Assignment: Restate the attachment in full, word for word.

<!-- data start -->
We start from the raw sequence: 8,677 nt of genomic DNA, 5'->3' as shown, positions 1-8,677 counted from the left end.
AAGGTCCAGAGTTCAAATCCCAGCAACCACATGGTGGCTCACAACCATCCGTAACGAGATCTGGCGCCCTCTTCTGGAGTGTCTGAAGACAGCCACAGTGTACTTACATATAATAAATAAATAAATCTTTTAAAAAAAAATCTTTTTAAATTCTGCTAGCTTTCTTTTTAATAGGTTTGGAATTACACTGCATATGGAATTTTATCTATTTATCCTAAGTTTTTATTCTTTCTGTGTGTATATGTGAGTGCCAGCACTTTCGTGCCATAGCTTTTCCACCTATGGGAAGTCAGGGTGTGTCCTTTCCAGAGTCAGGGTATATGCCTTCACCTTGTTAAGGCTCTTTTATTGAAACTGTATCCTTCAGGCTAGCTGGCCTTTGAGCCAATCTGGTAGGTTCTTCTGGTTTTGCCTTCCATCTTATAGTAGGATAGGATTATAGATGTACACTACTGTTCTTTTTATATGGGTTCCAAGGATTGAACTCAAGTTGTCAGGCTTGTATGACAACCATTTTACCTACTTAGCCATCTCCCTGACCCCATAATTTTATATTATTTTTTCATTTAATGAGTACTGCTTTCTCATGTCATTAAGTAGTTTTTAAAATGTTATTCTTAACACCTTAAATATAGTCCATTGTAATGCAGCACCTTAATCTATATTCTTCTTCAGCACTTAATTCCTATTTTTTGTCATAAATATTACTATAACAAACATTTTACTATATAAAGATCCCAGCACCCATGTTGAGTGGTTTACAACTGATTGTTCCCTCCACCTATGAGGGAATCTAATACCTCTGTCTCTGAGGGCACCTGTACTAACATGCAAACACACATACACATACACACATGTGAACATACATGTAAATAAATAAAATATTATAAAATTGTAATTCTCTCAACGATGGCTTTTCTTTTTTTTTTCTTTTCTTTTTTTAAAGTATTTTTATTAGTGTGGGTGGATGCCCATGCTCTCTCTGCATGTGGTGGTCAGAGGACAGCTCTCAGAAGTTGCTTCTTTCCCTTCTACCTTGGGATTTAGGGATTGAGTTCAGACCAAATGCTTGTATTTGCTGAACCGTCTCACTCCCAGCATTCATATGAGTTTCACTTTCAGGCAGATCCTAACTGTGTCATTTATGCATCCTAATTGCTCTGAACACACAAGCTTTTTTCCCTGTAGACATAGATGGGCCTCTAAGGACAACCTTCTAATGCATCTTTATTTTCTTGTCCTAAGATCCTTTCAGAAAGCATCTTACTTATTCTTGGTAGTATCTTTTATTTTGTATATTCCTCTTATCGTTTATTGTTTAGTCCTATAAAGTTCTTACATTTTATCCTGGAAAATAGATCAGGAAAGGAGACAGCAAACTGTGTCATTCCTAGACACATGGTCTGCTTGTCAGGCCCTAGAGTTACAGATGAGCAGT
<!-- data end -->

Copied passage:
We start from the raw sequence: 8,677 nt of genomic DNA, 5'->3' as shown, positions 1-8,677 counted from the left end.
AAGGTCCAGAGTTCAAATCCCAGCAACCACATGGTGGCTCACAACCATCCGTAACGAGATCTGGCGCCCTCTTCTGGAGTGTCTGAAGACAGCCACAGTGTACTTACATATAATAAATAAATAAATCTTTTAAAAAAAAATCTTTTTAAATTCTGCTAGCTTTCTTTTTAATAGGTTTGGAATTACACTGCATATGGAATTTTATCTATTTATCCTAAGTTTTTATTCTTTCTGTGTGTATATGTGAGTGCCAGCACTTTCGTGCCATAGCTTTTCCACCTATGGGAAGTCAGGGTGTGTCCTTTCCAGAGTCAGGGTATATGCCTTCACCTTGTTAAGGCTCTTTTATTGAAACTGTATCCTTCAGGCTAGCTGGCCTTTGAGCCAATCTGGTAGGTTCTTCTGGTTTTGCCTTCCATCTTATAGTAGGATAGGATTATAGATGTACACTACTGTTCTTTTTATATGGGTTCCAAGGATTGAACTCAAGTTGTCAGGCTTGTATGACAACCATTTTACCTACTTAGCCATCTCCCTGACCCCATAATTTTATATTATTTTTTCATTTAATGAGTACTGCTTTCTCATGTCATTAAGTAGTTTTTAAAATGTTATTCTTAACACCTTAAATATAGTCCATTGTAATGCAGCACCTTAATCTATATTCTTCTTCAGCACTTAATTCCTATTTTTTGTCATAAATATTACTATAACAAACATTTTACTATATAAAGATCCCAGCACCCATGTTGAGTGGTTTACAACTGATTGTTCCCTCCACCTATGAGGGAATCTAATACCTCTGTCTCTGAGGGCACCTGTACTAACATGCAAACACACATACACATACACACATGTGAACATACATGTAAATAAATAAAATATTATAAAATTGTAATTCTCTCAACGATGGCTTTTCTTTTTTTTTTCTTTTCTTTTTTTAAAGTATTTTTATTAGTGTGGGTGGATGCCCATGCTCTCTCTGCATGTGGTGGTCAGAGGACAGCTCTCAGAAGTTGCTTCTTTCCCTTCTACCTTGGGATTTAGGGATTGAGTTCAGACCAAATGCTTGTATTTGCTGAACCGTCTCACTCCCAGCATTCATATGAGTTTCACTTTCAGGCAGATCCTAACTGTGTCATTTATGCATCCTAATTGCTCTGAACACACAAGCTTTTTTCCCTGTAGACATAGATGGGCCTCTAAGGACAACCTTCTAATGCATCTTTATTTTCTTGTCCTAAGATCCTTTCAGAAAGCATCTTACTTATTCTTGGTAGTATCTTTTATTTTGTATATTCCTCTTATCGTTTATTGTTTAGTCCTATAAAGTTCTTACATTTTATCCTGGAAAATAGATCAGGAAAGGAGACAGCAAACTGTGTCATTCCTAGACACATGGTCTGCTTGTCAGGCCCTAGAGTTACAGATGAGCAGT